Stew and salted meat – opulent normality in the diet of every day

Stew and salted meat – opulent normality in the diet of every day

By Johannes Koder

Eat, Drink, and Be Merry, Luke 12:19: Food and Wine in Byzantium: Papers of the 37th Annual Spring Symposium of Byzantine Studies, in Honour of Professor A.A.M. Bryer, edited by Leslie Brubaker and kallirroe Linardou (Ashgate, 2007)

Introduction: The title of my paper needs some explanation. Stew, μονόκυθρον (Τὸ ἐκ τῆς χύτρας συντεθὲν μονόκυθρον, as it is briefly defined by Eustathios), seems to have been the favourite luxury food of Ptochoprodromos, who dreams of the aromatic smell of the stew: ‘The little stew gives off fumes and smells wonderful.’ In his poems he conveys the impression that the term monokythron stands for a type of popular festive hot meal, which is not prepared every day, but is not reserved exclusively for the imperial court or the rich.

The same seems to be true for τὰ παστὰ, which principally means every foodstuff that is conserved by adding salt (τὸ ἐπιτιθέναι ἅλας πρὸς ταριχείαν), such as salted fish or salted meat, but also pickled vegetables. In Byzantium, only conservation by drying (in the sun) and/or salting was well known, the salting of vegetables often being in combination with vinegar, under the name toursi. In particular, I have not found any explicit reference to smoked meat or fish in the Byzantine period. The only Byzantine author who mentions κρέα καπνιστά is Eustathios of Thessalonike. But he only quotes Athenaios (second century ad), who on his part quotes Poseidonios (second century bc), who in fact says that the Romans (the ancient, real Romans) on festive occasions used to eat bread, ‘boiled smoked meat’ and ‘amply roasted fresh meat from sacrificial animals’ (τῶν προσϕάτως καθιερευθέντων ὀπτὰ δαψιλῆ). Obviously, Eustathios no longer understood the original sense of ‘smoked meat’ because he explained the verb kapnizein as ‘to light a fire on the occasion of a feast’.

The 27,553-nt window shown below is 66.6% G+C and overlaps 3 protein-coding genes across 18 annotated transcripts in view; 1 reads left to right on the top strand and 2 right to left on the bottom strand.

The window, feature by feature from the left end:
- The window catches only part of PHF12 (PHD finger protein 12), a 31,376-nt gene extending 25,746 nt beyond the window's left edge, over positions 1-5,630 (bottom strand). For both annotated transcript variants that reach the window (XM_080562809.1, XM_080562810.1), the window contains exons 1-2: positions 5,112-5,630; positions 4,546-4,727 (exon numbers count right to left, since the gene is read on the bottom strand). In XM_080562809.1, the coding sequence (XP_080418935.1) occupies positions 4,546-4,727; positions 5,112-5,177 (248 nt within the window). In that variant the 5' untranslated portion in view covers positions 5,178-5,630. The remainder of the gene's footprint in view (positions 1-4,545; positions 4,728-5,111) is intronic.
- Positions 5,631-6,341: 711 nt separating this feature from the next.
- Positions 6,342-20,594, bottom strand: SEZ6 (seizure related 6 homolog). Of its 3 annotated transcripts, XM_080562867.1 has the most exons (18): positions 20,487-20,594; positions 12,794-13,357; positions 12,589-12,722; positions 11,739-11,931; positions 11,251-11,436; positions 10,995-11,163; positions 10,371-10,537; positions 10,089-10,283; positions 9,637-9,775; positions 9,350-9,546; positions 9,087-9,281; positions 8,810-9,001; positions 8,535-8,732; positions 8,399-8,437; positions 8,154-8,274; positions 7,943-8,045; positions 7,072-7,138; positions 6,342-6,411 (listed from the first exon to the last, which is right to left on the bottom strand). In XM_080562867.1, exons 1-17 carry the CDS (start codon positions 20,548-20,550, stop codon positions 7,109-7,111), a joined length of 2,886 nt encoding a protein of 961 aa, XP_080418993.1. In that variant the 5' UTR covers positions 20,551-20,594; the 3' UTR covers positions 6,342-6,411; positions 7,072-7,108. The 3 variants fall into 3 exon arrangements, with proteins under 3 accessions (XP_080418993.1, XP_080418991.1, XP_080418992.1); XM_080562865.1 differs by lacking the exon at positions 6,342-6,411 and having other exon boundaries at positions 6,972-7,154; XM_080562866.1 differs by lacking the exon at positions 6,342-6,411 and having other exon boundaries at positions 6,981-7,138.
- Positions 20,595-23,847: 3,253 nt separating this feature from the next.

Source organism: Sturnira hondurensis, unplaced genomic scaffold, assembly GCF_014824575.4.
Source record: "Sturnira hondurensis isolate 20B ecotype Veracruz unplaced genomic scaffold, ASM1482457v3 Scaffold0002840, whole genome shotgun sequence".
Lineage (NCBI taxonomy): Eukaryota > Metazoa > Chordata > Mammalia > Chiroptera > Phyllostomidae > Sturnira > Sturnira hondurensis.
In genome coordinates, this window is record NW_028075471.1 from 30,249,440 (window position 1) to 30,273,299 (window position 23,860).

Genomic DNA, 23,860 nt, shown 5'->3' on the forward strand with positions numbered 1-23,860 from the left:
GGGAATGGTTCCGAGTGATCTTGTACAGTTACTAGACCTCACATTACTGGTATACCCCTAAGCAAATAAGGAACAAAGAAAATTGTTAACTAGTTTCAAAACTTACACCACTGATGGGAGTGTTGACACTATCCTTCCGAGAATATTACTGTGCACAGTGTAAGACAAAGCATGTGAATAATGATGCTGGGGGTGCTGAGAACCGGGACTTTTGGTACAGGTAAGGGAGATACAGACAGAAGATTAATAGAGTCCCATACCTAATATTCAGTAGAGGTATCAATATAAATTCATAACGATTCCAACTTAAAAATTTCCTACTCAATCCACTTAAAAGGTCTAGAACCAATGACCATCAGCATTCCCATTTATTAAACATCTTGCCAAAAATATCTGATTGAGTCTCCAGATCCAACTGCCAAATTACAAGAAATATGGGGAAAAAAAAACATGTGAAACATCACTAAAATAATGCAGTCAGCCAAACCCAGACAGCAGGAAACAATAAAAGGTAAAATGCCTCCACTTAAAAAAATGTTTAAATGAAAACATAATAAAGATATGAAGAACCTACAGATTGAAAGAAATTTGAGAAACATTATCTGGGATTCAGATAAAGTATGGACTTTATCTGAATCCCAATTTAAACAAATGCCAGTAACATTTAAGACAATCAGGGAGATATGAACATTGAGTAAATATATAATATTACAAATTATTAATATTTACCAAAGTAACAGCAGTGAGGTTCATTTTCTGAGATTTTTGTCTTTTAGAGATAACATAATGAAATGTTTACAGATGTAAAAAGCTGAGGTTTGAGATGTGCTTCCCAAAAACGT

Click here to read this article from Royal Holloway, University of London

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